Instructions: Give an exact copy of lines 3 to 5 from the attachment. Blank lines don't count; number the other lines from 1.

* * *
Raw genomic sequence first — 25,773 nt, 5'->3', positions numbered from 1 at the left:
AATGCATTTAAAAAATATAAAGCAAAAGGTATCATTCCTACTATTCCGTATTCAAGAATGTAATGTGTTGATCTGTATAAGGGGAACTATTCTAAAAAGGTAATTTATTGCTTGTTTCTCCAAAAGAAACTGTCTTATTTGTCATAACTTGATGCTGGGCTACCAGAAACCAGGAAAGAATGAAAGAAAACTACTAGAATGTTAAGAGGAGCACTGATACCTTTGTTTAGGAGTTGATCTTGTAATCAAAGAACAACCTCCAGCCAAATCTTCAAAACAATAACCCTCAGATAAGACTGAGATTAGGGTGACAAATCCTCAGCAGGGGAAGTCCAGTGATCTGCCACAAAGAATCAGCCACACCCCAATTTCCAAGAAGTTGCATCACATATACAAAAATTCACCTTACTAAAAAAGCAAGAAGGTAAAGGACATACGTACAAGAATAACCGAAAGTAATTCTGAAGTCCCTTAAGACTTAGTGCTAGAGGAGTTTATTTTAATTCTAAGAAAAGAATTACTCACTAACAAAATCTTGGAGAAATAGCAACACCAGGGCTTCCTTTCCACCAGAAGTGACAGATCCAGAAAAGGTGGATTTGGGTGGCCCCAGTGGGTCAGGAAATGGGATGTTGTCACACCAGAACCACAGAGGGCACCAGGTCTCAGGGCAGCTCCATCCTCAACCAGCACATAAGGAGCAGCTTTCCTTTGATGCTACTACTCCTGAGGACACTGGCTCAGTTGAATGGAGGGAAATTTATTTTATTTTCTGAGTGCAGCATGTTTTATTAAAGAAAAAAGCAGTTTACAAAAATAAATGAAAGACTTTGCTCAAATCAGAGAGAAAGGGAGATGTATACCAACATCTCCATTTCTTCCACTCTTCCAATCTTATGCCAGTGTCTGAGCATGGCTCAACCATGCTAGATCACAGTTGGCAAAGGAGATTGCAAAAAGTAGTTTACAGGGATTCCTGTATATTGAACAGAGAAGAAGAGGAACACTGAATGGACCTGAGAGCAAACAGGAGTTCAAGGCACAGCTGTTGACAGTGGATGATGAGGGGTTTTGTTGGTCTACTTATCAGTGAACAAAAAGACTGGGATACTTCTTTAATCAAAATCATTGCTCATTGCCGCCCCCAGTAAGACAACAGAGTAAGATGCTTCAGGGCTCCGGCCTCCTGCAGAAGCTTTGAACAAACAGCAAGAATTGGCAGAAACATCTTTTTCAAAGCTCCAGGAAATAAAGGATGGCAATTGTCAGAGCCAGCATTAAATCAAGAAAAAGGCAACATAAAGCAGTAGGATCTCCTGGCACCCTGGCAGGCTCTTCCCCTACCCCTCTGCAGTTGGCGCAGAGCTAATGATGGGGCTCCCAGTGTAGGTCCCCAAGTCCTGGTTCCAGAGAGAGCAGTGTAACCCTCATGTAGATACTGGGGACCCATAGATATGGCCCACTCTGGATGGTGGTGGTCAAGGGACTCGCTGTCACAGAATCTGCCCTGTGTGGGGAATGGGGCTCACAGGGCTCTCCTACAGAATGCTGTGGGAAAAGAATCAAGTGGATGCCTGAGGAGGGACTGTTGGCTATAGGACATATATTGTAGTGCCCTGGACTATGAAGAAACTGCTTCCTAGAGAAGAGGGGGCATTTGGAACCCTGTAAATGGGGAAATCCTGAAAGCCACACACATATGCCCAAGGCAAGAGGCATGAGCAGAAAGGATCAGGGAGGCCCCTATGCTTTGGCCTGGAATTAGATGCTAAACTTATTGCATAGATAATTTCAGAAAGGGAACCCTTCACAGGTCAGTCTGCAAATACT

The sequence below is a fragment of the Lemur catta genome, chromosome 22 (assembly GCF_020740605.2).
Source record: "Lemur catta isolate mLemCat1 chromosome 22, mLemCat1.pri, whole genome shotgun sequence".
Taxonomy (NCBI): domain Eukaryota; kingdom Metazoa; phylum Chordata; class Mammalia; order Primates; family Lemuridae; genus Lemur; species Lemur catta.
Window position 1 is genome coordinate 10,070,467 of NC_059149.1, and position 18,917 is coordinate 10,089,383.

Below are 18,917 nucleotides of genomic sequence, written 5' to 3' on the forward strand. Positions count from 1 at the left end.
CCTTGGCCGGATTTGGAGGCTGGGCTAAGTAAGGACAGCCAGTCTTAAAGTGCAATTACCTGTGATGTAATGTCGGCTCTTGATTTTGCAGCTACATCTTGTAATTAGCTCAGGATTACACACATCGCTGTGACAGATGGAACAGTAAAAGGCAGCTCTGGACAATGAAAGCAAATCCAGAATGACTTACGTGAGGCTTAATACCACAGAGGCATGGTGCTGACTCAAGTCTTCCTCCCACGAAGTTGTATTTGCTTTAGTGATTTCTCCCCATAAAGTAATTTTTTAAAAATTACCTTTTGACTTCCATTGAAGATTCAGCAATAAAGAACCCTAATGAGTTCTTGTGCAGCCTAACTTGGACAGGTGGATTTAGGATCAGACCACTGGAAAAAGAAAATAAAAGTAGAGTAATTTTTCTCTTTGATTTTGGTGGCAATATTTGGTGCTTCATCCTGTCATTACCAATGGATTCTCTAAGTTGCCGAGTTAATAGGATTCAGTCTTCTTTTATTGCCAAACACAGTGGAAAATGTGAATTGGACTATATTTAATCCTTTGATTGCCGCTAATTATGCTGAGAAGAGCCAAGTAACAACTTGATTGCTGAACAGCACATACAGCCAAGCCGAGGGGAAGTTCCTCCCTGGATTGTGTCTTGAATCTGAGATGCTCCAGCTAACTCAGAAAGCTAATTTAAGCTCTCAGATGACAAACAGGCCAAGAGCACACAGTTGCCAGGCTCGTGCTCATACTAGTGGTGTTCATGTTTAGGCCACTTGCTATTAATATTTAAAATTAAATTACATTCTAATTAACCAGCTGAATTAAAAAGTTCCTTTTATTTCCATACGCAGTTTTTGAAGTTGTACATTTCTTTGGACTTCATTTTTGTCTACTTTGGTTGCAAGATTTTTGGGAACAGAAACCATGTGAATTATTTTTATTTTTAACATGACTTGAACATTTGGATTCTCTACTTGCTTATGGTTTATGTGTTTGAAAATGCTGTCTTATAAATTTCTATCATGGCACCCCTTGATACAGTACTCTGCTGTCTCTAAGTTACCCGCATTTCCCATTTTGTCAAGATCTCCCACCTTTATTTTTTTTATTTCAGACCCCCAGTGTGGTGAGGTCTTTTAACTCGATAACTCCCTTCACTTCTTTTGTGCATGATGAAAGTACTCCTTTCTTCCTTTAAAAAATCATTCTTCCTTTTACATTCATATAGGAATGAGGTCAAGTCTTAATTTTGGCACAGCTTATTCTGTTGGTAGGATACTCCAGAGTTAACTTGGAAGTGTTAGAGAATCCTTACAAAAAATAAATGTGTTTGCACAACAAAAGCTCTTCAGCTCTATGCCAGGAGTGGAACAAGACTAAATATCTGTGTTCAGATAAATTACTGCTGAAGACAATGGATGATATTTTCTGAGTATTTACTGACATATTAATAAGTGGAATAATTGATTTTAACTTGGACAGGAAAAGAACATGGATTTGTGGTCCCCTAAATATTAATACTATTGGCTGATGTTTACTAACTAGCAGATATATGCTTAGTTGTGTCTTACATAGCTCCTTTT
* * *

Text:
The sequence below is a fragment of the Lemur catta genome, chromosome 22 (assembly GCF_020740605.2).
Source record: "Lemur catta isolate mLemCat1 chromosome 22, mLemCat1.pri, whole genome shotgun sequence".
Taxonomy (NCBI): domain Eukaryota; kingdom Metazoa; phylum Chordata; class Mammalia; order Primates; family Lemuridae; genus Lemur; species Lemur catta.